County eyes cash to rebuild in townships
It could be months before every house has been inspected for damage and homeowners have turned in repair estimates, but county officials have driven through damaged neighborhoods, and it’s not looking good, especially in Janesville, Fulton and Milton townships, county planning Director Scott Heinig said.
“There’s a huge amount of damage up there,” Heinig said.
The county plans to apply for two grants to buy and raze substantially damaged houses in parts of the floodplain in the townships of Beloit, Rock, Janesville, Fulton and Milton, Heinig said.
But the grant money won’t cover secondary homes such as vacation properties.
The county has asked the five townships to cover that expense, but so far three of the five townships have declined.
Unofficially, it looks like 66 houses—outside of the cities of Janesville and Beloit—are so damaged they might need to be razed and could not be rebuilt because they are located in the floodway, the portion of the floodplain that holds moving water during a flood, Heinig said.
Another 14 houses might have to come down but could be rebuilt because they are in the floodfringe, the portion of the floodplain that holds standing water during a flood, Heinig said.
The estimated 80 houses are a mix of primary and secondary residences.
“We have a pretty substantial list, but it’s a preliminary list,” Heinig said. “We do not know exactly. That’s part of the problem. We had a difficult time giving the towns an estimate. It changes every day as we get more information.”
The Rock River started flooding June 13. The river finally dropped enough in recent weeks that authorities began removing slow/no-wake restrictions.
The county board Thursday will vote whether to approve applications for:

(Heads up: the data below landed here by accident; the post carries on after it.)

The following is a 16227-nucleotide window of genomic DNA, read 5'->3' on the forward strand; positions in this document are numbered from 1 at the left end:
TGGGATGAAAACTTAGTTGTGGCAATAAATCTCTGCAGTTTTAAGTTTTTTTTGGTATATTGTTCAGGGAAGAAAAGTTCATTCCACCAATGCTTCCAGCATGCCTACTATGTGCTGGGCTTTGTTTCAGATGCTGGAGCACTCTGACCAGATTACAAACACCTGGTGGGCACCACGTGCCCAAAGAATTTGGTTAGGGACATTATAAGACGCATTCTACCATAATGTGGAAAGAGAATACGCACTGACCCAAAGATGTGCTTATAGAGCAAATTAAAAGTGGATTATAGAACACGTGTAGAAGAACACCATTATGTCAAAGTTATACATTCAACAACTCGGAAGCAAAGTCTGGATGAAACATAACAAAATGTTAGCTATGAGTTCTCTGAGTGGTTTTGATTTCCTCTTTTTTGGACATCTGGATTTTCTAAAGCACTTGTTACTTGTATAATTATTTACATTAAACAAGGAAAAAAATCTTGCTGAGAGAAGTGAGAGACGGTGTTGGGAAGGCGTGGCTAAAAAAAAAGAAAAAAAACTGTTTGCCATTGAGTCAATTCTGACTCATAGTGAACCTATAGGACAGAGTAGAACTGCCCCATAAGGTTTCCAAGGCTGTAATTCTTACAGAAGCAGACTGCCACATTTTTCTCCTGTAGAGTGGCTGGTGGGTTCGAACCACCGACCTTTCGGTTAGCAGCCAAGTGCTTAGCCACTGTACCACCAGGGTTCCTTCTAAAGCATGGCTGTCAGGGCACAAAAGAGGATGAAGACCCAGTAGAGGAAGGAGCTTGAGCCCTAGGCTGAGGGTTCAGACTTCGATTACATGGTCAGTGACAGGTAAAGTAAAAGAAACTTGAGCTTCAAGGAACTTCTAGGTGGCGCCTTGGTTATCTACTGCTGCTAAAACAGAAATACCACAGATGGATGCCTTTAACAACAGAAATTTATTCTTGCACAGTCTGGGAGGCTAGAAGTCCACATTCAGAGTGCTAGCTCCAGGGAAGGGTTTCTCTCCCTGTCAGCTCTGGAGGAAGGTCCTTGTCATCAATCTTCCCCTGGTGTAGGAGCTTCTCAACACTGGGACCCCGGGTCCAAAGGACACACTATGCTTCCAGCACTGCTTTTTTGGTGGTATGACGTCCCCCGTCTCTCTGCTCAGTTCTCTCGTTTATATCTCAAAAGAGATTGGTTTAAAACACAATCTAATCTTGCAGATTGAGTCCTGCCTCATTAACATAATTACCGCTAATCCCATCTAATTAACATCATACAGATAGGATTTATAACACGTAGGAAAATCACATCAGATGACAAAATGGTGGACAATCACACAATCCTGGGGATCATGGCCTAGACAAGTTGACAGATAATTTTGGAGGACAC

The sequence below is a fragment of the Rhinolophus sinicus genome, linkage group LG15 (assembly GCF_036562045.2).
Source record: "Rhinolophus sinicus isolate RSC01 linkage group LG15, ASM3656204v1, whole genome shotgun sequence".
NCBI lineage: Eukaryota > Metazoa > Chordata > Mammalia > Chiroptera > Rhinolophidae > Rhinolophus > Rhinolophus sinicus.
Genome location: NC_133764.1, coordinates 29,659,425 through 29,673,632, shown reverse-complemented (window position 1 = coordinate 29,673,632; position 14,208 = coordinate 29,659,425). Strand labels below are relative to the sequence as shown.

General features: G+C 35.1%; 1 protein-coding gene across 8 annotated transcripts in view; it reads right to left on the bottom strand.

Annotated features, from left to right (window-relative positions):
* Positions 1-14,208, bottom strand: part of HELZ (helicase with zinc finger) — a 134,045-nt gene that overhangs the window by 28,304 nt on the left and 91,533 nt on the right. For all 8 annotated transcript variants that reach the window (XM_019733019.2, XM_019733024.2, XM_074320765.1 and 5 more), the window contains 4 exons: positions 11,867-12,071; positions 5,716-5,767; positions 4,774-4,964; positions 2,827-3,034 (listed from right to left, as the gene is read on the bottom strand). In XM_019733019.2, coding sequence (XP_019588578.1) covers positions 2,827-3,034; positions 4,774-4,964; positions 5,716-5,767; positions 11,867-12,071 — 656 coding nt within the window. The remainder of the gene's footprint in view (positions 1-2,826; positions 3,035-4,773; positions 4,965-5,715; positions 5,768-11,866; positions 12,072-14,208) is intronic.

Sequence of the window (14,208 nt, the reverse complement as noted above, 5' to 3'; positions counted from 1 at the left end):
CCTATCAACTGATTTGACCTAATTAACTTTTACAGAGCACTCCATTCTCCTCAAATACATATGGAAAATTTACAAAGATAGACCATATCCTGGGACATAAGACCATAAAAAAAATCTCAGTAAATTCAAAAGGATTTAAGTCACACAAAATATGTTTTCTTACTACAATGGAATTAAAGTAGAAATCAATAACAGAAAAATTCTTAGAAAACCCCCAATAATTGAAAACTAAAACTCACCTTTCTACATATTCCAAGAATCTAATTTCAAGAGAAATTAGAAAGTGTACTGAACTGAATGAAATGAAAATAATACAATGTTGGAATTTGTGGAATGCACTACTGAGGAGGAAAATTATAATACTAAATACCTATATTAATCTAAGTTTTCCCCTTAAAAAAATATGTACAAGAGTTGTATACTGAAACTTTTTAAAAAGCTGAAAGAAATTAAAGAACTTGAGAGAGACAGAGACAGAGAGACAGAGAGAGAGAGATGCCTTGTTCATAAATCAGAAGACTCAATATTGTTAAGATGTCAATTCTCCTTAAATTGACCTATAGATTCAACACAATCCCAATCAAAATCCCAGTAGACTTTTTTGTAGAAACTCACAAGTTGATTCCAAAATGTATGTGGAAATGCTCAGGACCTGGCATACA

-- Federal Hazard Mitigation Grant. This is intended to buy and tear down houses that can’t be rebuilt. Township homeowners who want the money must ask the county to apply on their behalf.
The grant would provide 75 percent of the money to buy and raze houses; the rest would be a 12.5 percent state match and a 12.5 percent local match—from either towns or the county, depending on the house and the towns.
The federal and state dollars only will be available if towns or the county kick in local match.
-- Community Development Block Grant. This would be used to cover the 12.5 percent local match, but the block grant money cannot be used for secondary residences, Heinig said.
So far, only the town of Rock has agreed to cover the local match to buy and raze secondary homes.
The Beloit Town Board will vote Monday, Aug. 18.
The towns of Fulton, Janesville and Milton already have said, “No.” So the owners of secondary homes in those townships would have to pay from their own pockets to tear down substantially damaged houses in the floodway.
The Milton Town Board on Monday declined to participate, partly because the county damage estimates are only preliminary.
Board Chairman Bryan Meyer said it’s likely that the estimated $180,000 expense to the town to cover the 12.5 percent match on secondary homes is “grossly exaggerated.” But it will be hard to know until the last house is inspected.
“It’s awful hard to make a decision,” Supervisor Susan Gavigan said. “We might be talking $20,000. We might be talking $100,000.”
Rock County is heading up the inspection, assessment and mitigation process for homes outside the cities of Janesville and Beloit. Specifically, the county is dealing with flood-damaged homes in Beloit, Rock, Janesville, Milton and Fulton townships.
Homeowners not allowed to rebuild may ask the county to apply on their behalf for federal hazard mitigation money. If the county lands the grant, the money would reimburse homeowners for the pre-flood assessed value of the house and pay for the county to demolish the house.
Some of the money also would come from the state or the county.
When the county starts applying for the mitigation grant, it would apply for a portion more than the house is worth, planning director Scott Heinig said. For example, to buy and mitigate a house assessed at $100,000, the county might apply for $120,000, he said.
The homeowner would get $100,000, and the rest would go to tear down the house. The property would become the county’s, and nothing could be built there again, Heinig said.
How do you know if you can rebuild?
Houses located in the floodway—that’s the part of the floodplain that holds moving water during a flood—cannot be rebuilt if they have been damaged by more than 50 percent of the home’s assessed value, Heinig said. The county will have new assessments done to determine the pre-flood value of damaged homes, he said.
Houses in the flood fringe—that’s the part of the floodplain that holds standing water during a flood—can be rebuilt but would have to be elevated above the flood level.